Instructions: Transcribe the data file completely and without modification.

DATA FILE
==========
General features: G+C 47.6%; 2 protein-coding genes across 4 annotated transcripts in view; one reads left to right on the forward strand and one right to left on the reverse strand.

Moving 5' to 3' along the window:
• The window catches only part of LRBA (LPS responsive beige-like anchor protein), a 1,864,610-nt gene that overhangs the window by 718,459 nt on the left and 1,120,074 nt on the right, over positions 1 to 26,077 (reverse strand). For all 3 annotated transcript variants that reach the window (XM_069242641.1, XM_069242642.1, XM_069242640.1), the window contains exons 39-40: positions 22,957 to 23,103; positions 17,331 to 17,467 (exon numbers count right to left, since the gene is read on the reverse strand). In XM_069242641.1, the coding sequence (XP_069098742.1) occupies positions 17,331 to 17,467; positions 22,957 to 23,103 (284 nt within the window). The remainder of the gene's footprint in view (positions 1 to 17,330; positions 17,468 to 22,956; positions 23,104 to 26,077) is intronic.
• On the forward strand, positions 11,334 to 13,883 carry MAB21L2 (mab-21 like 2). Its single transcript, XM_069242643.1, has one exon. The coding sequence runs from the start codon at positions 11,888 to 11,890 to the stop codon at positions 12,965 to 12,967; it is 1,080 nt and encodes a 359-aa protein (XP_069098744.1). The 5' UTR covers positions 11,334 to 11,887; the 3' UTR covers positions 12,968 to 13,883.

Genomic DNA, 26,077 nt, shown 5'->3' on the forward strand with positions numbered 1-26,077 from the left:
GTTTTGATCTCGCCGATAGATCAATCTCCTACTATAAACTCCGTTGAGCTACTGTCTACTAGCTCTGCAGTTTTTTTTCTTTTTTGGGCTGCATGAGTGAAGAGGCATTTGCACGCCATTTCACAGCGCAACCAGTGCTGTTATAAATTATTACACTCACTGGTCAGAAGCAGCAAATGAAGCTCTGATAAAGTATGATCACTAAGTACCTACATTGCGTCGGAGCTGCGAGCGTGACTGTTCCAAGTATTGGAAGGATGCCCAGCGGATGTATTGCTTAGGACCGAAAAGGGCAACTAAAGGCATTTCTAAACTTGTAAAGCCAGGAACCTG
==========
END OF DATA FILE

General features: G+C 47.6%; 2 protein-coding genes across 4 annotated transcripts in view; one reads left to right on the forward strand and one right to left on the reverse strand.

Moving 5' to 3' along the window:
• The window catches only part of LRBA (LPS responsive beige-like anchor protein), a 1,864,610-nt gene that overhangs the window by 718,459 nt on the left and 1,120,074 nt on the right, over positions 1 to 26,077 (reverse strand). For all 3 annotated transcript variants that reach the window (XM_069242641.1, XM_069242642.1, XM_069242640.1), the window contains exons 39-40: positions 22,957 to 23,103; positions 17,331 to 17,467 (exon numbers count right to left, since the gene is read on the reverse strand). In XM_069242641.1, the coding sequence (XP_069098742.1) occupies positions 17,331 to 17,467; positions 22,957 to 23,103 (284 nt within the window). The remainder of the gene's footprint in view (positions 1 to 17,330; positions 17,468 to 22,956; positions 23,104 to 26,077) is intronic.
• On the forward strand, positions 11,334 to 13,883 carry MAB21L2 (mab-21 like 2). Its single transcript, XM_069242643.1, has one exon. The coding sequence runs from the start codon at positions 11,888 to 11,890 to the stop codon at positions 12,965 to 12,967; it is 1,080 nt and encodes a 359-aa protein (XP_069098744.1). The 5' UTR covers positions 11,334 to 11,887; the 3' UTR covers positions 12,968 to 13,883.

Genomic DNA, 26,077 nt, shown 5'->3' on the forward strand with positions numbered 1-26,077 from the left:
GTTTTGATCTCGCCGATAGATCAATCTCCTACTATAAACTCCGTTGAGCTACTGTCTACTAGCTCTGCAGTTTTTTTTCTTTTTTGGGCTGCATGAGTGAAGAGGCATTTGCACGCCATTTCACAGCGCAACCAGTGCTGTTATAAATTATTACACTCACTGGTCAGAAGCAGCAAATGAAGCTCTGATAAAGTATGATCACTAAGTACCTACATTGCGTCGGAGCTGCGAGCGTGACTGTTCCAAGTATTGGAAGGATGCCCAGCGGATGTATTGCTTAGGACCGAAAAGGGCAACTAAAGGCATTTCTAAACTTGTAAAGCCAGGAACCTG